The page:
To get out of this trap, try drafting a more complete consequence list for smoking. What do I mean by that? When faced with a difficult conversation, our head quickly volunteers to do the hard work of calculating the potential outcomes for speaking up and quickly saves itself from any additional hard work by quickly convincing you that a conversation won’t be worth it. We tend to focus on the short-term, negative consequences (like straining your relationship) and look past the long-term, positive consequences of actually sharing our concerns (like helping your son avoid a terminal illness). Relieve your brain of this responsibility by capturing all of the consequences on paper. When you’re able to consider a more complete and accurate list, you can make a more informed decision about how to proceed.

Once you decide the topic’s worth broaching, how do you go about it? Most often in these types of situations, my first thoughts are aligned with the STATE skills in Crucial Conversations. They provide the perfect framework to help people raise tough, controversial issues or concerns in a way that minimizes defensiveness and invites the other person into the conversation. And yet, how you describe your son in your question pulls me in a different direction—especially your description of his intelligence.

Many times, when talking with intelligent people about strongly entrenched habits like smoking, our approach invites defensiveness—even when using STATE skills. Why? Because we approach it as if the person needs more information about the negative impacts of his or her choices (the unsavory smell, coughing, emphysema, lung cancer, the list goes on). The other person has seen the ads, and likely know the statistics. More information is not the problem. Your son is already well-informed. Instead, try getting him to consider an insightful question.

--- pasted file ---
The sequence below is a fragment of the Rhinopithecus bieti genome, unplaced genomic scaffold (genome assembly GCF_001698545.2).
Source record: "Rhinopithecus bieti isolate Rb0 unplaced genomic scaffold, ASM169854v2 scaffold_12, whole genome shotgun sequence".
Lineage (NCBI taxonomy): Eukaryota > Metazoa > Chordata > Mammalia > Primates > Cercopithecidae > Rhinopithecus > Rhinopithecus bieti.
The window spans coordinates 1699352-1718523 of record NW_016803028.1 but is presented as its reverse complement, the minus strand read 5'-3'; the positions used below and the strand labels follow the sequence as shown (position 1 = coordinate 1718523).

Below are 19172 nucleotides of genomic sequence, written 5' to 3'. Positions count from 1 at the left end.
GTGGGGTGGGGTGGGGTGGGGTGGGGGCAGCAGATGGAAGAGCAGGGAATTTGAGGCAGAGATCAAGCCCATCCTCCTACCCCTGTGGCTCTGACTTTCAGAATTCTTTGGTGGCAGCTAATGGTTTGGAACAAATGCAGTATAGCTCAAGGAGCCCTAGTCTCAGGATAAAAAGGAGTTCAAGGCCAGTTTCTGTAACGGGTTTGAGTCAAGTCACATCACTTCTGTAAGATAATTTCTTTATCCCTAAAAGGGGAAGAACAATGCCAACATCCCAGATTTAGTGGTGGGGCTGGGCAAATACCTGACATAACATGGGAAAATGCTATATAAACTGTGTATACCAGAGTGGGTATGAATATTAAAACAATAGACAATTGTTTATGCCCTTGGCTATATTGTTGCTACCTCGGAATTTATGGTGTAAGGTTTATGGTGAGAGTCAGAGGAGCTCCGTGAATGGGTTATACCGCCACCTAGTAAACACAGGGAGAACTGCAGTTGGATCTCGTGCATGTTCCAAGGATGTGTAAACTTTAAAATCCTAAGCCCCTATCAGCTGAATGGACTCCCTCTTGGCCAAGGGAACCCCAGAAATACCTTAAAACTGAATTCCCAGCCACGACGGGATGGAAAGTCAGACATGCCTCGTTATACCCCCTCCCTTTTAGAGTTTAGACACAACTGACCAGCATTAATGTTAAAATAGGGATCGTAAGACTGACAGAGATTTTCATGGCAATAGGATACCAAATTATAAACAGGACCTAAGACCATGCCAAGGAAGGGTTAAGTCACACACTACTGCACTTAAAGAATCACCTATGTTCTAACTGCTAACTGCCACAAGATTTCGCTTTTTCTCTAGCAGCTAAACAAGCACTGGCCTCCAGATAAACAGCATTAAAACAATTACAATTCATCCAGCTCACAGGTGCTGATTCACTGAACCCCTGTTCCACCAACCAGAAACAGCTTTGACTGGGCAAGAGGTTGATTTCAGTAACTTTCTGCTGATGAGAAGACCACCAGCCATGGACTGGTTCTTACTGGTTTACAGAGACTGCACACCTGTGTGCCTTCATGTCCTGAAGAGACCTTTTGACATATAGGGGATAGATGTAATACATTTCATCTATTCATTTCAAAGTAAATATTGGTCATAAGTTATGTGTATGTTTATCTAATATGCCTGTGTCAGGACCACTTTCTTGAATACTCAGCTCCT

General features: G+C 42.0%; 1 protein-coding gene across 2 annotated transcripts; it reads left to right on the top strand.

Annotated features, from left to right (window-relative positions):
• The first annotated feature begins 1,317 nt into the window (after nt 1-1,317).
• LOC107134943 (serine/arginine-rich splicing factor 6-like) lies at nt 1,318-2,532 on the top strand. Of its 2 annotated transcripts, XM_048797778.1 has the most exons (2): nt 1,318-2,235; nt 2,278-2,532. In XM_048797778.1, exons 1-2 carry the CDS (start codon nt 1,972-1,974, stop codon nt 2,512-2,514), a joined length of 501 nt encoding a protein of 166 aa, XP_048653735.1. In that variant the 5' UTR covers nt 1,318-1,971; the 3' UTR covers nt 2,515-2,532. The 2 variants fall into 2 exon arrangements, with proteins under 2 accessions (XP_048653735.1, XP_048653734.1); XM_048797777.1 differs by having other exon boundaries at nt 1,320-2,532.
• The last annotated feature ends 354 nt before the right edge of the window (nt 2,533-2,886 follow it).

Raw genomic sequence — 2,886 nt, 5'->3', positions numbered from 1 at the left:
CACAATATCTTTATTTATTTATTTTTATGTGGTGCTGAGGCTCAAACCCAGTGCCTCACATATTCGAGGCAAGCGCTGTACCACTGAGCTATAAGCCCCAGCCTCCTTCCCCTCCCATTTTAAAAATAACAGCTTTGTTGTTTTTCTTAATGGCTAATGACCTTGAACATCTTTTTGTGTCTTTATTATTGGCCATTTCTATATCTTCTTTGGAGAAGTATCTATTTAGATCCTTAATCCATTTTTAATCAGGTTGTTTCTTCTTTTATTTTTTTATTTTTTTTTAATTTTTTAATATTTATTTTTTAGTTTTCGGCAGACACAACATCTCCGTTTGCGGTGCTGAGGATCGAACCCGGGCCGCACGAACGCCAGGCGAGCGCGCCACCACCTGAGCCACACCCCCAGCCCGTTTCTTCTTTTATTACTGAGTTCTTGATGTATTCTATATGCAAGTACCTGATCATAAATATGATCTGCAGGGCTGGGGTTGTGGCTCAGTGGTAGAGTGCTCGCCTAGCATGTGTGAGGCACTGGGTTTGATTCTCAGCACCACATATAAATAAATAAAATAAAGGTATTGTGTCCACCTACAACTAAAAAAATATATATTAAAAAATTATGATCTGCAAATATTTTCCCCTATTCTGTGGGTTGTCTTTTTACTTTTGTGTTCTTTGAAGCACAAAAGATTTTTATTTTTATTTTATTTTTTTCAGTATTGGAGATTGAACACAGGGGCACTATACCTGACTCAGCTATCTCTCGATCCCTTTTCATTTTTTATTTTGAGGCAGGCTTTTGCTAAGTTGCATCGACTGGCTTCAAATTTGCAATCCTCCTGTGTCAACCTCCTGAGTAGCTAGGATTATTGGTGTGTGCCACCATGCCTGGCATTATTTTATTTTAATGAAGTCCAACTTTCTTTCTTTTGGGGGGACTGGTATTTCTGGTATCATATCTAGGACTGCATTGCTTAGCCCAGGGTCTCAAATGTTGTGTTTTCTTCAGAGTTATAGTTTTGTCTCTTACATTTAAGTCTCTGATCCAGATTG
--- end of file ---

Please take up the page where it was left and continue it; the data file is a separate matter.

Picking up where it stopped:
Here’s what we’ve found: it’s very natural for people to resist when confronted head-on about issues that require significant effort to change. They hear your argument and treat it as an argument. That means taking a position, digging in to defend the position, and actively looking for ways to reinforce that position—which is not very conducive to an honest exploration. If you’re looking to create motivation, don’t start with sharing more information.

Bill Miller pioneered an approach that focused on influential questions. He found that exploration can be more powerful in creating the conditions conducive to change than explanation. For example, lead with a question like, “I was wondering how smoking interferes with (insert your son’s favorite activity or even an important role he plays, like at work, for example)?” This probing question produces far less defensiveness than, “let me tell you why I wish you wouldn’t smoke.” You’re not forcing him to take the opposite position from you, and it’s directing him towards something he regularly experiences. Get him to explore the implications of his choices so he is less ambivalent about making different choices.

These types of conversations are tricky and usually require a lot of love, concern, and patience. Hopefully these ideas will give you some options for approaching your son. I wish you the best in beginning this conversation and as you create the conditions to explore and reinforce the motivations for change that he probably already has.

All the best,
Steve

Crucial Conversations QA

Are You Being Passive-Aggressive?

Dear Steve,

I recently took the Crucial Conversations course and learned about the silence-dialogue-violence spectrum. I believe my tendency is to go to silence at work, but violence at home. I’ve wondered why I react differently in these two situations. I speculated that perhaps the reason was that I felt safer at home. However, I recently realized that what may look like silence at work may truly be passive-aggressive behavior. This prompted the following question: Where does passive-aggressive behavior fall on the spectrum? Is it silence or veiled violence?

Sincerely,
Earnest Self-Reflection

Dear Earnest,